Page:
Stubble burning share in Delhi’s pollution drops to 10 pc due to change in wind direction: SAFAR

By: |
November 3, 2020 5:38 PM

The boundary layer wind direction became southwesterly on Tuesday morning after a long spell, which is unfavourable for the transport of pollutants from farm fires in Punjab and Haryana, according to the agency.

The share of stubble burning in Delhi's PM 2.5 pollution has "decreased significantly" and is estimated at 10 per cent for Tuesday, it said.

The share of stubble burning in Delhi’s pollution dropped to 10 per cent on Tuesday due to a change in the wind direction, according to a central government forecasting agency. The Ministry of Earth Sciences’ air quality monitor, SAFAR, said 3,068 farm fires were spotted over Punjab, Haryana, Uttar Pradesh and Uttarakhand on Monday.

The boundary layer wind direction became southwesterly on Tuesday morning after a long spell, which is unfavourable for the transport of pollutants from farm fires in Punjab and Haryana, according to the agency.

The share of stubble burning in Delhi’s PM 2.5 pollution has “decreased significantly” and is estimated at 10 per cent for Tuesday, it said.

SAFAR said it was a typical example of high fire count and its low impact on Delhi’s air quality due to unfavourable transport level winds, “demonstrating how meteorology can play a decisive role”.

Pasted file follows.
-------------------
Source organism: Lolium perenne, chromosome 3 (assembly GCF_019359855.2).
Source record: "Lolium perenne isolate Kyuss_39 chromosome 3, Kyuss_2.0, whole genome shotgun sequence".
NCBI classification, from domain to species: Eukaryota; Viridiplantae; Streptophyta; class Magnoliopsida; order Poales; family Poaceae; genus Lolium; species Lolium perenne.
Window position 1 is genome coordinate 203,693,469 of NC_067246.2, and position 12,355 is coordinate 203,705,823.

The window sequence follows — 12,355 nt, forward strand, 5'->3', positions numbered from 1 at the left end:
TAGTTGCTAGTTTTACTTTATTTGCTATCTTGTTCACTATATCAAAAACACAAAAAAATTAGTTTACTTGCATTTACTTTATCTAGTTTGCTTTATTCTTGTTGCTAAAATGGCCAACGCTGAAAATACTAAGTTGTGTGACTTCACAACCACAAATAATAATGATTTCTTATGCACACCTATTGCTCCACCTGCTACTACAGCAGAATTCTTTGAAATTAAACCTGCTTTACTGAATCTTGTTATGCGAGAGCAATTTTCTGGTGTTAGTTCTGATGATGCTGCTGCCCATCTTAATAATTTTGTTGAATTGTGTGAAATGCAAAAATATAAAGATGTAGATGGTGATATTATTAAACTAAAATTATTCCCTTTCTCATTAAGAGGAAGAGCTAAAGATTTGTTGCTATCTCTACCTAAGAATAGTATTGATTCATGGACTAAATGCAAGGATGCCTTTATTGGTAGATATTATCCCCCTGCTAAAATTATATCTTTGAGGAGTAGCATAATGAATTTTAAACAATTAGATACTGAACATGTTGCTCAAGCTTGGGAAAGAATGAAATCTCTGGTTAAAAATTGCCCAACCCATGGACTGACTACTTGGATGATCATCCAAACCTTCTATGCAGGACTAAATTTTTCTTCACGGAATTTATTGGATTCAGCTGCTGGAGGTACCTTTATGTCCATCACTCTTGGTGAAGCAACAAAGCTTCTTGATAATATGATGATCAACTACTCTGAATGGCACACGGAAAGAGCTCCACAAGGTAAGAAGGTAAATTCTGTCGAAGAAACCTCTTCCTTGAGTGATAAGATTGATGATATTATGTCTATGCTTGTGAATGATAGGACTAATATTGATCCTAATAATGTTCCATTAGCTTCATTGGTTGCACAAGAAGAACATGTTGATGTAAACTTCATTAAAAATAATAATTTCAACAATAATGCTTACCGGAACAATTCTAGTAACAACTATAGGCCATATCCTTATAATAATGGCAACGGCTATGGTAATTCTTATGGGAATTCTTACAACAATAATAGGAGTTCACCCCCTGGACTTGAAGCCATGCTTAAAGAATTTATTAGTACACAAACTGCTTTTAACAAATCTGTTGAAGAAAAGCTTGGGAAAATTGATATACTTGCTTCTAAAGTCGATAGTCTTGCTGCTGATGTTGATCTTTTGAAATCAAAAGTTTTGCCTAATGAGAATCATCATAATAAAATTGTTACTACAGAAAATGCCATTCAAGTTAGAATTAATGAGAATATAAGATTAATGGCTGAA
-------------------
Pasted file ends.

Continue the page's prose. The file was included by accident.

Stubble burning accounted for 16 per cent of Delhi’s pollution on Monday and 40 per cent on Sunday, the maximum so far this season.

It was 32 per cent on Saturday, 19 per cent on Friday and 36 per cent on Thursday. Last year, the stubble contribution to Delhi’s pollution had peaked to 44 per cent on November 1, according to SAFAR data. SAFAR has predicted a marginal deterioration in the air quality on Wednesday and Thursday.

The national capital’s air quality slipped back into the “very poor” category again on Tuesday after recording a marginal improvement over the last 24 hours.

Officials at the India Meteorological Department said the air quality had improved on Monday with high wind speed aiding dispersion of pollutants. However, stagnant nighttime conditions led to accumulation of pollutants.

The city recorded an air quality index (AQI) of 311 at 3 pm. The 24-hour average (AQI) was 293, which falls in the “poor” category.

It was 364 on Sunday, with stubble burning contributing 40 per cent to Delhi’s pollution. An AQI between 0 and 50 is considered ‘good’, 51 and 100 ‘satisfactory’, 101 and 200 ‘moderate’,201 and 300 ‘poor’, 301 and 400 ‘very poor’, and 401 and 500 ‘severe’.

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